Five Recommendations for How Community Colleges Can Help Student Parents Succeed

Posted February 1, 2023
A young Latino mother walks down a flight of outdoor steps; her infant child is nestled in front of her, strapped into a baby-wearing device.

A new Child Trends report fund­ed by the Annie E. Casey Foun­da­tion fea­tures five rec­om­men­da­tions for how com­mu­ni­ty col­leges can help stu­dents who are parents.

The rec­om­men­da­tions are based on find­ings from the first three years of the Expand­ing Oppor­tu­ni­ties for Young Fam­i­lies (EOYF) ini­tia­tive, a five-year Foun­da­tion effort that aims to bol­ster the edu­ca­tion­al and eco­nom­ic suc­cess of young parents.

Five Ways Com­mu­ni­ty Col­leges Can Help Young Parents

The report offers five key rec­om­men­da­tions for sup­port­ing stu­dent parents:

  1. Make col­lege more acces­si­ble, with inclu­sive design and wel­com­ing envi­ron­ments. To bet­ter sup­port stu­dents who are par­ents, com­mu­ni­ty col­leges must be aware of the demands on stu­dents who are pur­su­ing an edu­ca­tion while rais­ing a fam­i­ly. To put this into prac­tice, col­leges should offer afford­able, on-cam­pus child care options, more flex­i­ble sched­ul­ing that takes par­ent needs into account and ded­i­cat­ed child- and par­ent-friend­ly spaces on campus.
  2. Con­nect stu­dent par­ents to the sup­port they need. Stu­dent par­ents have to bal­ance work, school and their fam­i­ly lives. As a result, they often may be unaware of impor­tant resources and ser­vices to help them thrive. Instead of expect­ing stu­dents to nav­i­gate the net­work of help avail­able to them, com­mu­ni­ty col­leges should deploy tar­get­ed out­reach efforts to ensure stu­dent par­ents are aware of and have access to on-cam­pus pro­grams and policies.
  3. Keep stu­dent par­ents enrolled by meet­ing their needs. There are sev­er­al rea­sons that par­ent­ing stu­dents leave col­lege with­out grad­u­at­ing, such as finan­cial inse­cu­ri­ty; lack of access to child care; or dif­fi­cul­ty bal­anc­ing work and school life. To help stu­dent par­ents com­plete their edu­ca­tion, com­mu­ni­ty col­leges must ensure their needs are met both as stu­dents and as par­ents. Insti­tu­tions can do this by col­lab­o­rat­ing with local gov­ern­ments and non­prof­it orga­ni­za­tions, draw­ing on exist­ing resources — such as nav­i­ga­tion ser­vices — or sim­pli­fy­ing access to emer­gency aid.
  4. Improve sup­port sys­tems for fathers to reaf­firm that they belong. Stu­dent par­ents who are also fathers often feel unwel­come on cam­pus. Avail­able par­ent­ing resources at col­leges often tar­get moth­ers, with 61% of fathers who are com­mu­ni­ty col­lege stu­dents leav­ing school with­out grad­u­at­ing. To bet­ter sup­port these stu­dents, col­leges should cre­ate oppor­tu­ni­ties for peer con­nec­tion between fathers. Devel­op­ing mar­ket­ing mate­ri­als, spe­cial events and spaces on cam­pus that rec­og­nize and cel­e­brate fathers as stu­dent par­ents are just a few ways to achieve this.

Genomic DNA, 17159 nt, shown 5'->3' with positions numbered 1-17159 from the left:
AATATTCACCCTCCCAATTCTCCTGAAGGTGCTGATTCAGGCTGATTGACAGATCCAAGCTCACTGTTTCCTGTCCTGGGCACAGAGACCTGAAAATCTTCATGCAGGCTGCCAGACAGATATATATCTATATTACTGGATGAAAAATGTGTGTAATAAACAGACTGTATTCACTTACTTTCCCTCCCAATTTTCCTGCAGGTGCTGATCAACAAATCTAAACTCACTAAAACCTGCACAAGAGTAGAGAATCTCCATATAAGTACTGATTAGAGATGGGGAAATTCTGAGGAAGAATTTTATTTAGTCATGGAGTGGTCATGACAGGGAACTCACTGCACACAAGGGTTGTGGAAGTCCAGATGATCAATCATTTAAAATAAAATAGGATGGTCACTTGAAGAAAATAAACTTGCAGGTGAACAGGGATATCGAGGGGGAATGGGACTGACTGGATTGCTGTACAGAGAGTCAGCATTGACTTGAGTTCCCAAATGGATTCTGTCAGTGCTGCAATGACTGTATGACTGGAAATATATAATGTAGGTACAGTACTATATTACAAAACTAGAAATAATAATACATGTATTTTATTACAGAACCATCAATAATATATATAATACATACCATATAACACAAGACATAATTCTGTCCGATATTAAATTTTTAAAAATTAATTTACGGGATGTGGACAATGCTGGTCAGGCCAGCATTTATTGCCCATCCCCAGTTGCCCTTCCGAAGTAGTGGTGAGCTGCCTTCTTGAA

5. Engage par­ent­ing stu­dents and ampli­fy their voic­es. Stu­dent par­ents are experts when it comes to their own expe­ri­ences. Gen­er­a­tion Hope’s recent Our Cam­pus, Our Voice” mini-grants ini­tia­tive is one mod­el for stu­dent-par­ent-led change at high­er edu­ca­tion institutions.

By build­ing lead­er­ship skills with stu­dent par­ents and involv­ing them in pol­i­cy and pro­gram­ming dis­cus­sions, com­mu­ni­ty col­leges will strength­en the impact of all our rec­om­men­da­tions, from inclu­sive design and inten­tion­al mes­sag­ing to com­pre­hen­sive ser­vices and sup­ports for fathers on cam­pus,” the authors note.

Who Are Stu­dent Parents?

Accord­ing to the report, more than one-fifth of all under­grad­u­ate stu­dents in the Unit­ed States are par­ents, and 40% of Black female stu­dents are par­ents. How­ev­er, giv­en long­stand­ing sys­temic bar­ri­ers, such as dis­crim­i­na­to­ry poli­cies and prac­tices and stig­mas sur­round­ing young par­ents, cam­pus­es can be par­tic­u­lar­ly unwel­com­ing to stu­dents who have chil­dren. Par­ent­ing stu­dents have a greater need for finan­cial, food and hous­ing assis­tance and face a high­er risk of drop­ping out of school.

More and more com­mu­ni­ty col­leges are rec­og­niz­ing that par­ents account for a sig­nif­i­cant por­tion of their stu­dent body,” says Quanic Fullard, a Casey Foun­da­tion senior asso­ciate who spe­cial­izes in two-gen­er­a­tion approach­es.​“The five rec­om­men­da­tions in this report offer impor­tant guid­ance for these insti­tu­tions as they take steps to ensure stu­dent par­ents have the sup­port they need to be successful.”

Learn how a Mia­mi com­mu­ni­ty col­lege is help­ing stu­dent par­ents succeed

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